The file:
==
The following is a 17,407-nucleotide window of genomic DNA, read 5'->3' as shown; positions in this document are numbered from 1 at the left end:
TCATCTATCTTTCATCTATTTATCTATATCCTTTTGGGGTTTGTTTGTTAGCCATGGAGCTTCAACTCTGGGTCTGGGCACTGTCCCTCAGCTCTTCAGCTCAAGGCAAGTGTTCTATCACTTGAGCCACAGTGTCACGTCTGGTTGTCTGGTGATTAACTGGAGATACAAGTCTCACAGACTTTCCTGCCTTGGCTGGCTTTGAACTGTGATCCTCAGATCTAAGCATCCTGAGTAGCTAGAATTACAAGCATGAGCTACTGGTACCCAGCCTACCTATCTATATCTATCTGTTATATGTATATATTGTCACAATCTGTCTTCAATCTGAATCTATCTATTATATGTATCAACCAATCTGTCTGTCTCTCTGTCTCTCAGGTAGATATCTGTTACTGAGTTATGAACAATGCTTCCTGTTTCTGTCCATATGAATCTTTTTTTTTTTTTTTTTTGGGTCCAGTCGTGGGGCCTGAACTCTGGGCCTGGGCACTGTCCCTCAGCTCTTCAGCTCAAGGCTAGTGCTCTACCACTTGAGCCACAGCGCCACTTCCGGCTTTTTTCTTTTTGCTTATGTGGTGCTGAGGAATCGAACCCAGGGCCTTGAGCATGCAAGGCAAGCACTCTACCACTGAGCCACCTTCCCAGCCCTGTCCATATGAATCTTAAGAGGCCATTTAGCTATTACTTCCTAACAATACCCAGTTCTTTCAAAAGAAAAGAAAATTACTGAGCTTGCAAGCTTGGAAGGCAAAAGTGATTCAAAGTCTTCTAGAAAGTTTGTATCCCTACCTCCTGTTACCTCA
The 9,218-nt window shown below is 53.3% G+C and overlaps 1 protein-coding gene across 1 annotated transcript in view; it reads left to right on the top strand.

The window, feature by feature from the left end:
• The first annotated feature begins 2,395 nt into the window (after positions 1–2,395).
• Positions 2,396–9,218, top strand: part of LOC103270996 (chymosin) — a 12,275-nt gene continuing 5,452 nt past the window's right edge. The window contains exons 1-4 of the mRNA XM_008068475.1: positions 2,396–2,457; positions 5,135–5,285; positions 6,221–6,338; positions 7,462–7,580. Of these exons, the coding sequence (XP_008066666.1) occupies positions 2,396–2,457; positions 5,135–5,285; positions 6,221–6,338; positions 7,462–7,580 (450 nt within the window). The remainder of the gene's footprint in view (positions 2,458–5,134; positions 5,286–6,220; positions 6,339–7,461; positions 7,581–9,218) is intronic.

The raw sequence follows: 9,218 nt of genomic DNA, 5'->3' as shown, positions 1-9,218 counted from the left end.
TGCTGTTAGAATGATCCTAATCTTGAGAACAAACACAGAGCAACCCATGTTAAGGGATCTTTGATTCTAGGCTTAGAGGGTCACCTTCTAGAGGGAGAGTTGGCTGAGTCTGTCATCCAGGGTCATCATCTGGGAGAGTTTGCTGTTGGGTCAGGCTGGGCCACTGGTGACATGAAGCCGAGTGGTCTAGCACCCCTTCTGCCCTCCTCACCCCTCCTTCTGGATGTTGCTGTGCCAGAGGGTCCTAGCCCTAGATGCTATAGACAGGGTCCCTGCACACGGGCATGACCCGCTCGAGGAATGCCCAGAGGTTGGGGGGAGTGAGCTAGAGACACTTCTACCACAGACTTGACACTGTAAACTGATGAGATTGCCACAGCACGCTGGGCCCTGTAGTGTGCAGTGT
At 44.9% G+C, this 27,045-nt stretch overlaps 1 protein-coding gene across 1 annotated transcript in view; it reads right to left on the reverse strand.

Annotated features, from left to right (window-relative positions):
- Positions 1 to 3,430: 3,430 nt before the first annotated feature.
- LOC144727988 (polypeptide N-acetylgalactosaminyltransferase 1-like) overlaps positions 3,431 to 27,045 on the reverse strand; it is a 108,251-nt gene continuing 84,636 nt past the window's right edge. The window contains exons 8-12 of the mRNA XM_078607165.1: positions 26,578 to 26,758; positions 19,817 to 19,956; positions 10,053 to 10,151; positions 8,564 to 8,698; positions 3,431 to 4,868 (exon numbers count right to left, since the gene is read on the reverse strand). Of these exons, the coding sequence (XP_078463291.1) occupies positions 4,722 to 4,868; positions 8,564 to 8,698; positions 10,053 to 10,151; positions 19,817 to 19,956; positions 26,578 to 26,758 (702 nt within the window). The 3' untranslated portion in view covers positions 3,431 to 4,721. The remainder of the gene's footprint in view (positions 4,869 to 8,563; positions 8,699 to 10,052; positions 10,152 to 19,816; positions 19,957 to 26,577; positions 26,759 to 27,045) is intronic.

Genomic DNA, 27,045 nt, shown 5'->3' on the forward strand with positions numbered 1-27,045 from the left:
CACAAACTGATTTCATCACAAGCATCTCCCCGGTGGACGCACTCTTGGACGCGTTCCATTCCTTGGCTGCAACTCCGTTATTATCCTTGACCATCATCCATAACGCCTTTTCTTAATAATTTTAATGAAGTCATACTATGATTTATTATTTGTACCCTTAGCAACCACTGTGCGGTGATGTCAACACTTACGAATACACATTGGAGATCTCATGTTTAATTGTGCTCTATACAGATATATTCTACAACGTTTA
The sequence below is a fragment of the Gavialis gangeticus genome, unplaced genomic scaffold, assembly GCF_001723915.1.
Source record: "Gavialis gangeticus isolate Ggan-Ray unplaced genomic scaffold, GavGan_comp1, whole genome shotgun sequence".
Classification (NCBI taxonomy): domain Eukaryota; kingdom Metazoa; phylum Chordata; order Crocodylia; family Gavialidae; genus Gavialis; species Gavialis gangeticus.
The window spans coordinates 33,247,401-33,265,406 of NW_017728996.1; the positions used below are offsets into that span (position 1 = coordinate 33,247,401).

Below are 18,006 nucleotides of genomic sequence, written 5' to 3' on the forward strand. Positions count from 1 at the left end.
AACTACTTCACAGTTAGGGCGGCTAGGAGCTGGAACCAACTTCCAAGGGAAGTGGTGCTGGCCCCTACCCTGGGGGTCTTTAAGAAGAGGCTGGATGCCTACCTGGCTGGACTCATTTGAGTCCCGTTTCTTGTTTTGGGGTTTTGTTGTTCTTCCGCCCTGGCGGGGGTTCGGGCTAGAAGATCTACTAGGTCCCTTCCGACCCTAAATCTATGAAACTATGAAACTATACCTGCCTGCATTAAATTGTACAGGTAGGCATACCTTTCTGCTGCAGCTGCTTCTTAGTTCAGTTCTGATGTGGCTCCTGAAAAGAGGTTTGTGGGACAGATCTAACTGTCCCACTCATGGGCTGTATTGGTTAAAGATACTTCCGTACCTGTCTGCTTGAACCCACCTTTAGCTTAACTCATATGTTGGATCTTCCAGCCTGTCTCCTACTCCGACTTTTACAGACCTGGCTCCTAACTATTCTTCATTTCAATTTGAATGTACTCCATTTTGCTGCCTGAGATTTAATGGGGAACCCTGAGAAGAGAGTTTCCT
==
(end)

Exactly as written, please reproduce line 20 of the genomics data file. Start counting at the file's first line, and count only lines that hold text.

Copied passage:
AACTACTTCACAGTTAGGGCGGCTAGGAGCTGGAACCAACTTCCAAGGGAAGTGGTGCTGGCCCCTACCCTGGGGGTCTTTAAGAAGAGGCTGGATGCCTACCTGGCTGGACTCATTTGAGTCCCGTTTCTTGTTTTGGGGTTTTGTTGTTCTTCCGCCCTGGCGGGGGTTCGGGCTAGAAGATCTACTAGGTCCCTTCCGACCCTAAATCTATGAAACTATGAAACTATACCTGCCTGCATTAAATTGTACAGGTAGGCATACCTTTCTGCTGCAGCTGCTTCTTAGTTCAGTTCTGATGTGGCTCCTGAAAAGAGGTTTGTGGGACAGATCTAACTGTCCCACTCATGGGCTGTATTGGTTAAAGATACTTCCGTACCTGTCTGCTTGAACCCACCTTTAGCTTAACTCATATGTTGGATCTTCCAGCCTGTCTCCTACTCCGACTTTTACAGACCTGGCTCCTAACTATTCTTCATTTCAATTTGAATGTACTCCATTTTGCTGCCTGAGATTTAATGGGGAACCCTGAGAAGAGAGTTTCCT